Nick Lahner, '20, stands outside of Campus Pizza, a local Bethlehem business that is struggling with the loss of Lehigh students. Campus Pizza is one of the many local restaurants that has seen a drop in sales since students have left. (Micah Golomb-Leavitt/B&W Staff)

Local businesses struggle with students’ departure


With Lehigh students’ departure from campus and Gov. Wolf’s urge for restaurants to offer delivery only, local businesses in Bethlehem are struggling.

Following the coronavirus outbreak, Lehigh decided to move to online courses on March 12 for the remainder of the semester. Students were expected to leave campus as soon as possible. 

Local businesses such as Campus Pizza, Tulum and Deja Brew, depend on these students for income. 

Co-owner of Campus Pizza, Angelo Caiazzo, said sales have tremendously dropped since students left early.

“During summer months, when you guys are gone, Lehigh has events like summer school and other programs going on,” he said. “Now there is zero, so there is nothing to supplement you guys leaving.” 

Campus Pizza will have to cut back on employees and watch their bottom line, Caiazzo said.

“We’ve been here for 40 years,” he said. “We saw a lot in those 40 years, but this is one crisis that has caught us all off guard. It affects us financially, physically, mentally, all the way around. Rent is not going to change —we have to still make rent.”

The move to delivery made their situation worse. Caiazzo said customers being told that restaurants can only deliver makes them inclined to avoid restaurants altogether.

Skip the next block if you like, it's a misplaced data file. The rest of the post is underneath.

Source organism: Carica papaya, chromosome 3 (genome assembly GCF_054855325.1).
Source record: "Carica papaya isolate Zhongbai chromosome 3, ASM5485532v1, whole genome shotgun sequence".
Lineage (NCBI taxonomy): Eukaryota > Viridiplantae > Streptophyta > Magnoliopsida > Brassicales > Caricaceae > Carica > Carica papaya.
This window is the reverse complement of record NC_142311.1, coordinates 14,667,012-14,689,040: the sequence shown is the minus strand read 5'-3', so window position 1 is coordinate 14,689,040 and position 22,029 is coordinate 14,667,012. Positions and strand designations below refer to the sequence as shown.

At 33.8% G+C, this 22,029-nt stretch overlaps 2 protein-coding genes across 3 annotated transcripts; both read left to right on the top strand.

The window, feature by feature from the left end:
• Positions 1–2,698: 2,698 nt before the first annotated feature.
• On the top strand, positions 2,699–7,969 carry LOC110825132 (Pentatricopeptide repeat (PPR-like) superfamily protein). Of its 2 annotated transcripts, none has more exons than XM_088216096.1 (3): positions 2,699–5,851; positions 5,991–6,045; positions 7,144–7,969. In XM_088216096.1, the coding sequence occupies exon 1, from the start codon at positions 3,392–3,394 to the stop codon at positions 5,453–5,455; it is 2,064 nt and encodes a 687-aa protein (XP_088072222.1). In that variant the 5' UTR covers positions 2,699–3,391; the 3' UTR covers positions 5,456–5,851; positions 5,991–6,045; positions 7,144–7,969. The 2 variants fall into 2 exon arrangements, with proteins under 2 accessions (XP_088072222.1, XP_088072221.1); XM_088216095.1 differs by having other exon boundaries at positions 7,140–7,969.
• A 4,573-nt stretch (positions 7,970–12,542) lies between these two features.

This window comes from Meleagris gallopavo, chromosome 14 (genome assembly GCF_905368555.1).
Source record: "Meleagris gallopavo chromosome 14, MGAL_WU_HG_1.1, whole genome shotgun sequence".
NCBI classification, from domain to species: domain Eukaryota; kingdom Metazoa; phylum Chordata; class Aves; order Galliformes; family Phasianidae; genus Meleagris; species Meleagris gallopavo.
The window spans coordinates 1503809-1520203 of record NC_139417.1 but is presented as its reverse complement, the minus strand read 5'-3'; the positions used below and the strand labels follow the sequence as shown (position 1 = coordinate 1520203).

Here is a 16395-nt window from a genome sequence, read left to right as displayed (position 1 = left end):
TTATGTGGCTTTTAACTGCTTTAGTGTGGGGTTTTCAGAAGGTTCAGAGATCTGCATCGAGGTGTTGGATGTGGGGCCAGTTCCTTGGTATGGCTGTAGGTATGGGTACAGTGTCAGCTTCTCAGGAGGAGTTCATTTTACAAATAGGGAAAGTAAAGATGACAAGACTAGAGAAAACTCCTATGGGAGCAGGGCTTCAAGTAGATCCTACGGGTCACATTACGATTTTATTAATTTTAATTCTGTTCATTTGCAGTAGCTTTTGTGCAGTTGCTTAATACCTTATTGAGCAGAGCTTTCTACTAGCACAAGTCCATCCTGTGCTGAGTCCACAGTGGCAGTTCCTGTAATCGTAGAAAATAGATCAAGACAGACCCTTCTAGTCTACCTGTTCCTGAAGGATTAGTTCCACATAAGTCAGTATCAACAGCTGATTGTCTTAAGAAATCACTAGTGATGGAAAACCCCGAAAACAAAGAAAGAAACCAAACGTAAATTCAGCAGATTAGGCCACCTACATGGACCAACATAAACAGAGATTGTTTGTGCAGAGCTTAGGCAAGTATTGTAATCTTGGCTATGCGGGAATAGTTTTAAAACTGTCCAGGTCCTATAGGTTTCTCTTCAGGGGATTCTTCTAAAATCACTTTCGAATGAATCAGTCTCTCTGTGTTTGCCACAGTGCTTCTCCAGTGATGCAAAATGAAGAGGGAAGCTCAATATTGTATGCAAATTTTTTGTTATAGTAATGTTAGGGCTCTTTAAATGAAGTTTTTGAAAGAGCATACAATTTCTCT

Jack Wakely, an employee at Tulum, said Tulum has been slow lately. 

“It is usually pretty dead if the students aren’t here, especially now because of everything else,” Wakely said. “They probably make up, like, 75 percent of the customers.”

Wakely said Tulum’s revenue has gone down. 

He said the impact of students being gone, combined with the coronavirus outbreak, is something the restaurant has never dealt with before. 

“It’s probably going to be rough,” Wakely said. “It depends on how long this lasts.”

Jeff Vaclavik, owner of Deja Brew, said income has decreased substantially. Deja Brew has been open the past two days with take-out as the only option, and business is slow in general, as people get used to the pandemic, he said. 

Vaclavik said even as people adjust, business will not return to normal with the majority of their clientele being gone for now.

“I think students make up a very large percentage of our business normally, so it is pretty drastic right now,” Vaclavik said.

He said he thinks Deja Brew will struggle, but it will be able to survive.

Deja Brew cut back on employee hours and costs a little — signing up to work with GrubHub and possibly other delivery services in order to combat this struggle. 

“We have been through some bad economies and things like that, but nothing quite like this,” Vaclavik said. “I think obviously we are going to struggle for a while, but I think in the long run we will still be here and be back to thriving at some point.”

Vaclavik said they had thought about taking these steps in the past, but never did. 

He said signing up for the delivery services gives them an extra option as a way to get out to people.

“Obviously, we want everyone to stay safe and survive through this and come back at some point, hopefully in the near future, and hopefully we’ll get back to normal,” he said. “Normal will seem like a good thing.”

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